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At Defcon 3 it is possible for ‘conventional’ military action and at this point fleets & aircraft will start to engage any enemy units they encounter. Once Defcon 1 is reached, players are allowed to launch nuclear missiles and the nerve-wrecking part of the game begins. Your missile silos (like many other units!) have 2 modes; ICBM and Missile Defence. When you start launching nukes, your silo becomes visible to everyone on the map, with a large message that a nuclear launch has been detected and your silo will be unable to defend your territory against incoming enemy missiles. As such, timing and responding to enemy movement is everything in Defcon. Nothing is more tense than spotting that first launch and choosing how you will respond. Will you wait and hope you can shoot many of the enemy missiles down, risking complete loss of your own silos, or will you launch everything you have immediately? But what about those enemy submarines, where the hell are they?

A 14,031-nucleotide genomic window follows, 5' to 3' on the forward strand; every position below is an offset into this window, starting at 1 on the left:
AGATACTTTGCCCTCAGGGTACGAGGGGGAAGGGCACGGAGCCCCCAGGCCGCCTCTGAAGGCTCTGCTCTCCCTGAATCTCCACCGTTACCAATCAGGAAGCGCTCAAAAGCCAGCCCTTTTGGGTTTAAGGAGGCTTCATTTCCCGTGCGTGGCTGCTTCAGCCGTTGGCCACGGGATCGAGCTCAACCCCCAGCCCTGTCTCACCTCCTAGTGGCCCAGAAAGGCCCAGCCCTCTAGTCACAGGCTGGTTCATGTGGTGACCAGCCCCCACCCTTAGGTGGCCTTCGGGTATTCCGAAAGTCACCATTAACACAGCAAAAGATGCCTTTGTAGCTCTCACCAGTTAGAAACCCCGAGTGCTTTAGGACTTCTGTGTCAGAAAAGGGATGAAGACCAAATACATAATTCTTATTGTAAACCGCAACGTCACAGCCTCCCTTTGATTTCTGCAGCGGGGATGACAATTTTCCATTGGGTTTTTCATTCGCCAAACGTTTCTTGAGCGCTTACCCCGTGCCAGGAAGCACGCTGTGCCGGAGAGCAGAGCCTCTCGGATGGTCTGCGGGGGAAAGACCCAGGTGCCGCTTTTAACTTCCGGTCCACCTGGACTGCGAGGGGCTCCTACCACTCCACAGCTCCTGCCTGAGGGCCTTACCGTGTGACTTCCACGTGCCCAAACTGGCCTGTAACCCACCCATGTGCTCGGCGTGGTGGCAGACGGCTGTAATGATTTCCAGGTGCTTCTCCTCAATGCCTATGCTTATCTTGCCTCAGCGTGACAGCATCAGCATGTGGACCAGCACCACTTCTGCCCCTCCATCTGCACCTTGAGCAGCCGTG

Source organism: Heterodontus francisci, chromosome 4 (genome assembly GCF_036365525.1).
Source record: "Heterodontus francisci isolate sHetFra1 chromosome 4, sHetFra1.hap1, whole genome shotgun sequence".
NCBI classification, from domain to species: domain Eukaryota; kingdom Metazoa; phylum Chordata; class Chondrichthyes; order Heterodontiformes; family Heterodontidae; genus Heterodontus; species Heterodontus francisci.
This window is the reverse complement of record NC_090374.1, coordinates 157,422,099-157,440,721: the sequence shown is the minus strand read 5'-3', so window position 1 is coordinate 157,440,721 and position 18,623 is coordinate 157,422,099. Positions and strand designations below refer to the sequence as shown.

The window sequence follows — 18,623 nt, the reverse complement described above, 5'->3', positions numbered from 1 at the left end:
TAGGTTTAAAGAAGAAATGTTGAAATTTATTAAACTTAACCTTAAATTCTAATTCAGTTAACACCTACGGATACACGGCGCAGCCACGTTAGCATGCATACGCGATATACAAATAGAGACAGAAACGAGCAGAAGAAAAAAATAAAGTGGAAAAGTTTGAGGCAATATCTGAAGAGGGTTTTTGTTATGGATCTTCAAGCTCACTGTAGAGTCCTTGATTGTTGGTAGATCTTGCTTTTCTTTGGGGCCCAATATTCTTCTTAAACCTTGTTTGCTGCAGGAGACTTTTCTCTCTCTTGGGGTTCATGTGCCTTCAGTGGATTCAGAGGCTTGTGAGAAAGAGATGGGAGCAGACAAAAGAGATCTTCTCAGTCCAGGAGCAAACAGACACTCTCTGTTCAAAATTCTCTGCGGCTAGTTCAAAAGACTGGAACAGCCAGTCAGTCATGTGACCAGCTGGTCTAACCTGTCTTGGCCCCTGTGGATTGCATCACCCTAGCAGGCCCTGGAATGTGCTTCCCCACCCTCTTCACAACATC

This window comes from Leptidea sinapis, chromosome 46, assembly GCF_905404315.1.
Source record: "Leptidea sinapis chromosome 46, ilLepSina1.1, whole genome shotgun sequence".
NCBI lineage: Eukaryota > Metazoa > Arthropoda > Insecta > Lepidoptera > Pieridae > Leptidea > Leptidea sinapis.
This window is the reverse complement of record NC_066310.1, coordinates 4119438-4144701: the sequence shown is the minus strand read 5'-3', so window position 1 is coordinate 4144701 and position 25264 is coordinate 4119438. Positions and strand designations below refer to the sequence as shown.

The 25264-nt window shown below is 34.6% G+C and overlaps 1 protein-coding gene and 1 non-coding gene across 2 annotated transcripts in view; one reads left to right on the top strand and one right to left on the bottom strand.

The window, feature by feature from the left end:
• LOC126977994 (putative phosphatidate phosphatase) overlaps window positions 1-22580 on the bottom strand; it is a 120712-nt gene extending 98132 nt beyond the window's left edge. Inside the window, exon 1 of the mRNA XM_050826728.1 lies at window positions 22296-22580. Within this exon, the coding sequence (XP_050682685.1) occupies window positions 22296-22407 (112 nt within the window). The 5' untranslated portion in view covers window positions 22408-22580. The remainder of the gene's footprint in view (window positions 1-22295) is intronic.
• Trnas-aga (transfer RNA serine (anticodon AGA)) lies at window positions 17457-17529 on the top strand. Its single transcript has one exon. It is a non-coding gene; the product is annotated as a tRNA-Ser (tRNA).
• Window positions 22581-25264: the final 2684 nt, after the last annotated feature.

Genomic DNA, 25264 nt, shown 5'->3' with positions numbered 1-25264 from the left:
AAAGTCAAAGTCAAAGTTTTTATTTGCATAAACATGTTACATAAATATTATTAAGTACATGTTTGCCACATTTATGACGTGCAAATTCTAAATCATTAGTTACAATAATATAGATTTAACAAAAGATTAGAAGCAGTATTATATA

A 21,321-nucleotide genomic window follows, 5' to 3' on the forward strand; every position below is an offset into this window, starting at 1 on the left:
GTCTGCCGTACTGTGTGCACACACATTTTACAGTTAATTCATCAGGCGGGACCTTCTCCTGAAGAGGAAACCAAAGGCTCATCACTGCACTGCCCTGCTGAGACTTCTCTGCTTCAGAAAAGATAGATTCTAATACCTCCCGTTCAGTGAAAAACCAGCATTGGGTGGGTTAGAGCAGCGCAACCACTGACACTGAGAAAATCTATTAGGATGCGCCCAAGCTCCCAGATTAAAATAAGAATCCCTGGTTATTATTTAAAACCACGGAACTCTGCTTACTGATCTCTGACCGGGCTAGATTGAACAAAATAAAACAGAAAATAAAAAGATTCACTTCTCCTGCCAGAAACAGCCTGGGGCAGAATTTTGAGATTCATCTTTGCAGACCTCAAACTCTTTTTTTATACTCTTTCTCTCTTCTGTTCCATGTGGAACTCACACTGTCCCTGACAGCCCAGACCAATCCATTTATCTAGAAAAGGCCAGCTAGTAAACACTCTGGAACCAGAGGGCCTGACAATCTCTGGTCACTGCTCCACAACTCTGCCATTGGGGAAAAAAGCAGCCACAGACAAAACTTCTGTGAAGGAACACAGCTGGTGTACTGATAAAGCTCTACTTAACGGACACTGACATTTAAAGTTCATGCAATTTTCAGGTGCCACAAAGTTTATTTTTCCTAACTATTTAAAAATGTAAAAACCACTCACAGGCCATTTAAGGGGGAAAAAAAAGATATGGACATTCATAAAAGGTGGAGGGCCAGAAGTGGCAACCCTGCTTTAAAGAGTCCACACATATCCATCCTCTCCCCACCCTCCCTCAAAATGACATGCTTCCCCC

Defcon is as much about psychological warfare and predicting what your enemy is going to do next as it is about any form of ‘skill’ in RTS style games. The use of technology in the game is also an exciting aspect.  While the player is not expected to make sure that the CMMS software is up to date on the missile launching systems or anything like that, it’s still far more technologically focused than board games like ‘Risk’ that share the same basic concept. In fact, no real experience with RTS is required to play or enjoy Defcon, and playing against multiple human opponents is an absolute must if you’re going to judge the game. It’s mediocre at best against the AI – but with any humans involved the game really reaches a whole new level. Trying to explain this game is incredibly difficult, but the trailer does a lovely job at it so have a look:

UI / Controls